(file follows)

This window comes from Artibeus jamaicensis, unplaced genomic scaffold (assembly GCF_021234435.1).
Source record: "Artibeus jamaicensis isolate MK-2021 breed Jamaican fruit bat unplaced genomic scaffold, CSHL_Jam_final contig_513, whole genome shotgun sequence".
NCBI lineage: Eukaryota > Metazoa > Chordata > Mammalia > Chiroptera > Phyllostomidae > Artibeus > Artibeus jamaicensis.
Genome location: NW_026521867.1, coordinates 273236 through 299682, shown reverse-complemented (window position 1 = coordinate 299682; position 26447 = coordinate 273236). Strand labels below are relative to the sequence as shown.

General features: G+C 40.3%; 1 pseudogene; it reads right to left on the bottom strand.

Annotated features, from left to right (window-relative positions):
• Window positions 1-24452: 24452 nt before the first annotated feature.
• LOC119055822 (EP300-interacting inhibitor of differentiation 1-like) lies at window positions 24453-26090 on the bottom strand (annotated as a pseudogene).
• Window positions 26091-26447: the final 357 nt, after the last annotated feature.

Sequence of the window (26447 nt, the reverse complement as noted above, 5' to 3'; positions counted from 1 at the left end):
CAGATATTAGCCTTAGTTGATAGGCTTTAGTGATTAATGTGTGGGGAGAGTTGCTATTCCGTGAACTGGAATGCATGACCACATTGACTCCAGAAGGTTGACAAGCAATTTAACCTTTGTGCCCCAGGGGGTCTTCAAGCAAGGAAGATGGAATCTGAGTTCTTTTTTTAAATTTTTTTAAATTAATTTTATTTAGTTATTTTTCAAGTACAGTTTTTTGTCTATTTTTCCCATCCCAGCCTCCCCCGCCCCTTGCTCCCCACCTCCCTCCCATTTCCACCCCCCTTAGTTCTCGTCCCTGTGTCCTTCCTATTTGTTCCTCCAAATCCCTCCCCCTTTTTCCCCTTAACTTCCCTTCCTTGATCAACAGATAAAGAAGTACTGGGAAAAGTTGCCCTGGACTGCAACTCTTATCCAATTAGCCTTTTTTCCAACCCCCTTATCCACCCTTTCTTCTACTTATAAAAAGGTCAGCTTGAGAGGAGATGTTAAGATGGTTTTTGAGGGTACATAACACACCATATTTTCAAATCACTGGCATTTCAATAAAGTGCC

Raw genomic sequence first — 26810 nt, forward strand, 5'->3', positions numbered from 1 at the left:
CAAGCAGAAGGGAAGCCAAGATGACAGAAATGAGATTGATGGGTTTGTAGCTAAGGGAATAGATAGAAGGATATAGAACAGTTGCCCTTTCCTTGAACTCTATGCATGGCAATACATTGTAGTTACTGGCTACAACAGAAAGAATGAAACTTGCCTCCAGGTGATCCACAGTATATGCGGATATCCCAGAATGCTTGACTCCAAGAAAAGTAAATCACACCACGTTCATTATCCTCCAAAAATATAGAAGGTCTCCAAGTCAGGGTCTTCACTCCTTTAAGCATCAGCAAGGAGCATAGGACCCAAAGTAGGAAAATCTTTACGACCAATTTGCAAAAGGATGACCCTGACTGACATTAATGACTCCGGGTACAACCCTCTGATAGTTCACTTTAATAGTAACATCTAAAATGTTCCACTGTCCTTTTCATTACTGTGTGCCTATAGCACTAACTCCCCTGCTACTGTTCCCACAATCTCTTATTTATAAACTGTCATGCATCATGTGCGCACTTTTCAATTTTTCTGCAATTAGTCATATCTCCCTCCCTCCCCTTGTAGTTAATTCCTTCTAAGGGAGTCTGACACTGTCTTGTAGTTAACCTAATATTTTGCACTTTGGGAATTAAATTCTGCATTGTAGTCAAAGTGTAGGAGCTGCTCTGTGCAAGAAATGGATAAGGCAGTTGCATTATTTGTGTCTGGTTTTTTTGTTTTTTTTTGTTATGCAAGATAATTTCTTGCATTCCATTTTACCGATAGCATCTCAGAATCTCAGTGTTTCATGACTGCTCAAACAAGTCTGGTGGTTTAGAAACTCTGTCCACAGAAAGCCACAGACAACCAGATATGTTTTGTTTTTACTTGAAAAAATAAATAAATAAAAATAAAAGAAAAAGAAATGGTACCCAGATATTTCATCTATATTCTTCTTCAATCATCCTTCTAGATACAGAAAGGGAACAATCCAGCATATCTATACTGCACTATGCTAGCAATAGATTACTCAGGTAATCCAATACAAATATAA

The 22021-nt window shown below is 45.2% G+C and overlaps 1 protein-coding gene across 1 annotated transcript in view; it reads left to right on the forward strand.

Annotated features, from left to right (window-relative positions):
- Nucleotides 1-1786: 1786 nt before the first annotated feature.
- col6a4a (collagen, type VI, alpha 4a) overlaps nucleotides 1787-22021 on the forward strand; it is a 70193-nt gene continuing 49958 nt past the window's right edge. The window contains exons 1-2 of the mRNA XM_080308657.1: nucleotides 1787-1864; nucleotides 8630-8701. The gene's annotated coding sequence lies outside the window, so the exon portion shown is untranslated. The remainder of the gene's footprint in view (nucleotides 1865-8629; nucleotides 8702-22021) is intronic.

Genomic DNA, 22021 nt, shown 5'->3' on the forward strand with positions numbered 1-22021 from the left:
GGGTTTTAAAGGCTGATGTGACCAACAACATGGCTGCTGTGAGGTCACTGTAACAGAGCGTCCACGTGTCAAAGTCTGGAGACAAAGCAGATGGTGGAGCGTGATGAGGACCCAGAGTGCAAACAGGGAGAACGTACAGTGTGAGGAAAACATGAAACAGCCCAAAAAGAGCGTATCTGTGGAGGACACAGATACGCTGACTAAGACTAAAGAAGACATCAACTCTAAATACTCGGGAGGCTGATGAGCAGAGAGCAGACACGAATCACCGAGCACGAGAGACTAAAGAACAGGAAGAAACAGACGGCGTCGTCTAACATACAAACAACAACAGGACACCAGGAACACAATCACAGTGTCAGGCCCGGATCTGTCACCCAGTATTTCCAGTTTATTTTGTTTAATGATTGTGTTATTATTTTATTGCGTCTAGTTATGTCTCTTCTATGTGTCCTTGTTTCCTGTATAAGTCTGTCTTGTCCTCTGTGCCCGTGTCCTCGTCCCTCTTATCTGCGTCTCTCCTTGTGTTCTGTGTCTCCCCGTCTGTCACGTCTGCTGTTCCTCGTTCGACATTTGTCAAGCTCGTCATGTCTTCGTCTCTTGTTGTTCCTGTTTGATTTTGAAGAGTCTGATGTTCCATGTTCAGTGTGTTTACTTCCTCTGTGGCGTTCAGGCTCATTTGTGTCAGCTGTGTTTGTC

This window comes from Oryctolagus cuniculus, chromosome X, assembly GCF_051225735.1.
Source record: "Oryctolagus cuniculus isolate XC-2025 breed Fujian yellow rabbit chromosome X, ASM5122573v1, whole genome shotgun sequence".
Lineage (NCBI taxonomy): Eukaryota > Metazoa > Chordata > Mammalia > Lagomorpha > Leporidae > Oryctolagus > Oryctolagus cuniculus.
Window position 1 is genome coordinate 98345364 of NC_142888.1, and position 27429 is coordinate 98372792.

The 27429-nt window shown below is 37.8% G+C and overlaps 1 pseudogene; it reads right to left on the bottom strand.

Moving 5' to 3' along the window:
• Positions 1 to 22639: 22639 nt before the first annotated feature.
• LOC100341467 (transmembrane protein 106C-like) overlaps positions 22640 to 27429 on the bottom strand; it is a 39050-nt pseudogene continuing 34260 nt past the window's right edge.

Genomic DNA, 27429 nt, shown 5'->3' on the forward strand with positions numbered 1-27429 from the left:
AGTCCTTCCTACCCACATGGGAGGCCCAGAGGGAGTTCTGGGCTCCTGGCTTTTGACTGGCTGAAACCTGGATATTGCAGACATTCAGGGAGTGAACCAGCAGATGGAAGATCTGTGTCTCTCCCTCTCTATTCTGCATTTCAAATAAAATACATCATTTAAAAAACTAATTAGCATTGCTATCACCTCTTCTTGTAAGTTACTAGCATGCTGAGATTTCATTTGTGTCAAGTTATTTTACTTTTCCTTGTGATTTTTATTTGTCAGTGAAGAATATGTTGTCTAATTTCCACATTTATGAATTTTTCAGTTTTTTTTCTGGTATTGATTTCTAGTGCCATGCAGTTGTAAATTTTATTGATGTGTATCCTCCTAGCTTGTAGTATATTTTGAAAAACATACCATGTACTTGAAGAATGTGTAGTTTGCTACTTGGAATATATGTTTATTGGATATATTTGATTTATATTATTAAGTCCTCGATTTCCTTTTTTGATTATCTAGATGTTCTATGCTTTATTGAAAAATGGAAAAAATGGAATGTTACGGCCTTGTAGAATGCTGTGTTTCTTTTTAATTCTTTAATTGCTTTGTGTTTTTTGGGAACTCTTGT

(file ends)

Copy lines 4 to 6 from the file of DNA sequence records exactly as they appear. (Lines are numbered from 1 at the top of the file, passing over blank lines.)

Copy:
Genome location: NW_026521867.1, coordinates 273236 through 299682, shown reverse-complemented (window position 1 = coordinate 299682; position 26447 = coordinate 273236). Strand labels below are relative to the sequence as shown.

General features: G+C 40.3%; 1 pseudogene; it reads right to left on the bottom strand.

Annotated features, from left to right (window-relative positions):